Same-sex couples could have their civil partnerships or marriages blessed in some churches following a vote on Monday.
Leaders from The Church In Wales will consider allowing the blessings at a meeting of the Church's Governing Body- but same-sex couples will still remain unable to marry in a church.
If approved, the special blessing will be introduced for five years with individual clergy members able to decide whether or not they wish to take part.
The meeting comes after the church's governing body said it was "pastorally unsustainable" for the church not to provide any sort of service for those in committed same-sex relationships.
They describe the plans as a “step on the way towards repentance of a history in the Church which has demonised and persecuted gay and lesbian people, forcing them into fear, dishonesty and sometimes even hypocrisy, and which has precluded them from living publicly and honestly lives of committed partnership.”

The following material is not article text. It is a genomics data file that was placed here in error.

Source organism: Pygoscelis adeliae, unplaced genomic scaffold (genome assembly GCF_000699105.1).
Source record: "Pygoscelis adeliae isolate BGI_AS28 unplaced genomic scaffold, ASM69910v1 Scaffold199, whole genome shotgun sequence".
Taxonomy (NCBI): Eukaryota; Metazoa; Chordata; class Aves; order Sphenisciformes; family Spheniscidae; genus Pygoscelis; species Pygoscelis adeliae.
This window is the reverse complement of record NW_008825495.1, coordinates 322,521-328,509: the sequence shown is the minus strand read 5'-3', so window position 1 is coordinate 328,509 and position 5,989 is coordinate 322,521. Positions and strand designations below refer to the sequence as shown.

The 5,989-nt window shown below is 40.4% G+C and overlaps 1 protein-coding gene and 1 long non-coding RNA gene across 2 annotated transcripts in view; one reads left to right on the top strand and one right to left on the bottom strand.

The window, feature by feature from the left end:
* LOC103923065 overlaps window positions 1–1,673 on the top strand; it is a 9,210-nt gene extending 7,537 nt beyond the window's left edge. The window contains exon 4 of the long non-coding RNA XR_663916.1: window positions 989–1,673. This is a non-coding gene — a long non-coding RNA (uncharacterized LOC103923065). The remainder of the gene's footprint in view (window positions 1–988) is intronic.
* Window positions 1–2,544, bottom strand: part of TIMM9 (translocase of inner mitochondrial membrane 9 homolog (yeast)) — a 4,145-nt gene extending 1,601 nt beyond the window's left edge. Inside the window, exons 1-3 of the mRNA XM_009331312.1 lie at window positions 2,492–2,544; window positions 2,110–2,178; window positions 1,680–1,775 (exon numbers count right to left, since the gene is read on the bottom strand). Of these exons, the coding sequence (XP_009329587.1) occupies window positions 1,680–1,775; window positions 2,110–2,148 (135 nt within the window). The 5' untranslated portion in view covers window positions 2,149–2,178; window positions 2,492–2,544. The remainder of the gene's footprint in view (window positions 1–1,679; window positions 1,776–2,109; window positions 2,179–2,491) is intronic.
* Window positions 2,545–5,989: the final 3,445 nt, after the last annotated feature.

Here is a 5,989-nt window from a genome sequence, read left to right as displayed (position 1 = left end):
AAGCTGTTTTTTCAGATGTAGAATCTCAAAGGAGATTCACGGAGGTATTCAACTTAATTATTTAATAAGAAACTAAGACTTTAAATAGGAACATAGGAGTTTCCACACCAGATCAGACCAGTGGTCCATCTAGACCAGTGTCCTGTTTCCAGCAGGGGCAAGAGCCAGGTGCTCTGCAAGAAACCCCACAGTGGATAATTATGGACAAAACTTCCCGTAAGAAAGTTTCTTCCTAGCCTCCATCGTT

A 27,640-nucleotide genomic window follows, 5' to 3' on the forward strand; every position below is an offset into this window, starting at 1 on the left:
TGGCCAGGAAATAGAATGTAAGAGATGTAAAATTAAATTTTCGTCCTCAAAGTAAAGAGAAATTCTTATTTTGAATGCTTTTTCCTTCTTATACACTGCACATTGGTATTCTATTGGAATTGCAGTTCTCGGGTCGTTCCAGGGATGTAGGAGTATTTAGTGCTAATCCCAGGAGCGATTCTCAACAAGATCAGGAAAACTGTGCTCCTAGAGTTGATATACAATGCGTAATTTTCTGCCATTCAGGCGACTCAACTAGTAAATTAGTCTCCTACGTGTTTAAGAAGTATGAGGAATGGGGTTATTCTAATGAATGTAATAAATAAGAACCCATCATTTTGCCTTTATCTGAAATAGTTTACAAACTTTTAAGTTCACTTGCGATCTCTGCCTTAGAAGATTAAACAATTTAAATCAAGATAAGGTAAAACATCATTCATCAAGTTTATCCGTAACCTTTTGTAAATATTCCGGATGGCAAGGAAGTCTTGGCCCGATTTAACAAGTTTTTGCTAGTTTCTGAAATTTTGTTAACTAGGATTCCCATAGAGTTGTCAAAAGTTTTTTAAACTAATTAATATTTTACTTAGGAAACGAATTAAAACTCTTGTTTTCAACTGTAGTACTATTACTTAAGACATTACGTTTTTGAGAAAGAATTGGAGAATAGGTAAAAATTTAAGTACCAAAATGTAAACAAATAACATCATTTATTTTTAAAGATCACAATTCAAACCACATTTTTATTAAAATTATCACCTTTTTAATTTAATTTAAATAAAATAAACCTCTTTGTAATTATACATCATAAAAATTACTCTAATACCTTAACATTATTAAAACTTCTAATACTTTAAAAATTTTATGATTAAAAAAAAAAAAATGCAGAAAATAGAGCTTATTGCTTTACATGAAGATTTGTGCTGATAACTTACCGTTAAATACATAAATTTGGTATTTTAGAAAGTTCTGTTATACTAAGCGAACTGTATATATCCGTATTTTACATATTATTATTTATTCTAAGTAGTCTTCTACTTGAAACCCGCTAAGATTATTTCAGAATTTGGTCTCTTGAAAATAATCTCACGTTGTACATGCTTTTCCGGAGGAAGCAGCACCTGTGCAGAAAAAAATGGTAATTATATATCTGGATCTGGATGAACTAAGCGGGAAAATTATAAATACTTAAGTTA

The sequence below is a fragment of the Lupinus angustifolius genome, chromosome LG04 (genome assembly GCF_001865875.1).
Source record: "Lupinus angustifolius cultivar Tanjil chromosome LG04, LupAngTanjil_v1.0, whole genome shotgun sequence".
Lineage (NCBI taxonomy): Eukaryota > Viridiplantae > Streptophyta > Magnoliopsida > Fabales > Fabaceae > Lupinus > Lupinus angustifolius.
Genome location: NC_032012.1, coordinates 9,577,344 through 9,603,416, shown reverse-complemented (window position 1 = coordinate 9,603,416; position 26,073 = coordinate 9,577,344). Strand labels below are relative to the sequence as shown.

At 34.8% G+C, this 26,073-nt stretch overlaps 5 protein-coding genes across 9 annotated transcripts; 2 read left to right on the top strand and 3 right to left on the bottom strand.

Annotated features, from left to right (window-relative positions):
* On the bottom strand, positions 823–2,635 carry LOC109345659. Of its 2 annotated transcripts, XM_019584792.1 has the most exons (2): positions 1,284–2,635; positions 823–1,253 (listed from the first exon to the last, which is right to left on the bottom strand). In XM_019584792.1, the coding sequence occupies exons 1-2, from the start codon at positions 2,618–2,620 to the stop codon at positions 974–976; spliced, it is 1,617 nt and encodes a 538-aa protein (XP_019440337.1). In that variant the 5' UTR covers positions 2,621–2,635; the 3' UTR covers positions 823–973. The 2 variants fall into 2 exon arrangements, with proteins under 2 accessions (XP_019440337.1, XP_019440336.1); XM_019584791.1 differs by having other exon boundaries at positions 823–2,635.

Speaking last month, the former Archbishop of Wales said it would be a "slap in the face" for LGBT Christians if the church does not consider introducing services of blessing for same-sex couples.
Bishop John Davies said while a service of blessing would stop short of a full marriage ceremony, it would be wrong for the church not to consider changing the rules when the governing body meets.
Church officials will debate the plans to introduce the blessings at a meeting in Newport with Bishops urging members to discuss the proposed changes in a "respectful and dignified way."